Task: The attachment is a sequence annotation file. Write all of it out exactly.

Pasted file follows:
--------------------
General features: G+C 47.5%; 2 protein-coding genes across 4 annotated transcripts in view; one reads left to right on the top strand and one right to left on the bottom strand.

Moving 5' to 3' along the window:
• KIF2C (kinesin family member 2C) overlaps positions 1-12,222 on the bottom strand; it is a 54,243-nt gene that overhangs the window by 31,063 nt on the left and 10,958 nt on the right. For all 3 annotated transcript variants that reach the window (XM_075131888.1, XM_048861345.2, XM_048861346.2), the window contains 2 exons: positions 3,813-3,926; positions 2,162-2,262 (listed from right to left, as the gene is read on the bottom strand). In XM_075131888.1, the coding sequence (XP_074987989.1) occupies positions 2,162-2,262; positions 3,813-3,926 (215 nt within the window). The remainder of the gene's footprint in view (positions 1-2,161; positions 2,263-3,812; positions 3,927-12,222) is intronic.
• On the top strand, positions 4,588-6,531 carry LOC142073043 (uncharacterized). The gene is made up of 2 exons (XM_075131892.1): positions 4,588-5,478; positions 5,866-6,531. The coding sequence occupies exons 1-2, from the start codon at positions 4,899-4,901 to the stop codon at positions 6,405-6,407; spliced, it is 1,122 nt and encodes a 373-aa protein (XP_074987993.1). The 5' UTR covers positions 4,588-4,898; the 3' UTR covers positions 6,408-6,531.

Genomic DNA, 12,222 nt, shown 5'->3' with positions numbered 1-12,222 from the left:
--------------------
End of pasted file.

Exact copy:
General features: G+C 47.5%; 2 protein-coding genes across 4 annotated transcripts in view; one reads left to right on the top strand and one right to left on the bottom strand.

Moving 5' to 3' along the window:
• KIF2C (kinesin family member 2C) overlaps positions 1-12,222 on the bottom strand; it is a 54,243-nt gene that overhangs the window by 31,063 nt on the left and 10,958 nt on the right. For all 3 annotated transcript variants that reach the window (XM_075131888.1, XM_048861345.2, XM_048861346.2), the window contains 2 exons: positions 3,813-3,926; positions 2,162-2,262 (listed from right to left, as the gene is read on the bottom strand). In XM_075131888.1, the coding sequence (XP_074987989.1) occupies positions 2,162-2,262; positions 3,813-3,926 (215 nt within the window). The remainder of the gene's footprint in view (positions 1-2,161; positions 2,263-3,812; positions 3,927-12,222) is intronic.
• On the top strand, positions 4,588-6,531 carry LOC142073043 (uncharacterized). The gene is made up of 2 exons (XM_075131892.1): positions 4,588-5,478; positions 5,866-6,531. The coding sequence occupies exons 1-2, from the start codon at positions 4,899-4,901 to the stop codon at positions 6,405-6,407; spliced, it is 1,122 nt and encodes a 373-aa protein (XP_074987993.1). The 5' UTR covers positions 4,588-4,898; the 3' UTR covers positions 6,408-6,531.

Genomic DNA, 12,222 nt, shown 5'->3' with positions numbered 1-12,222 from the left: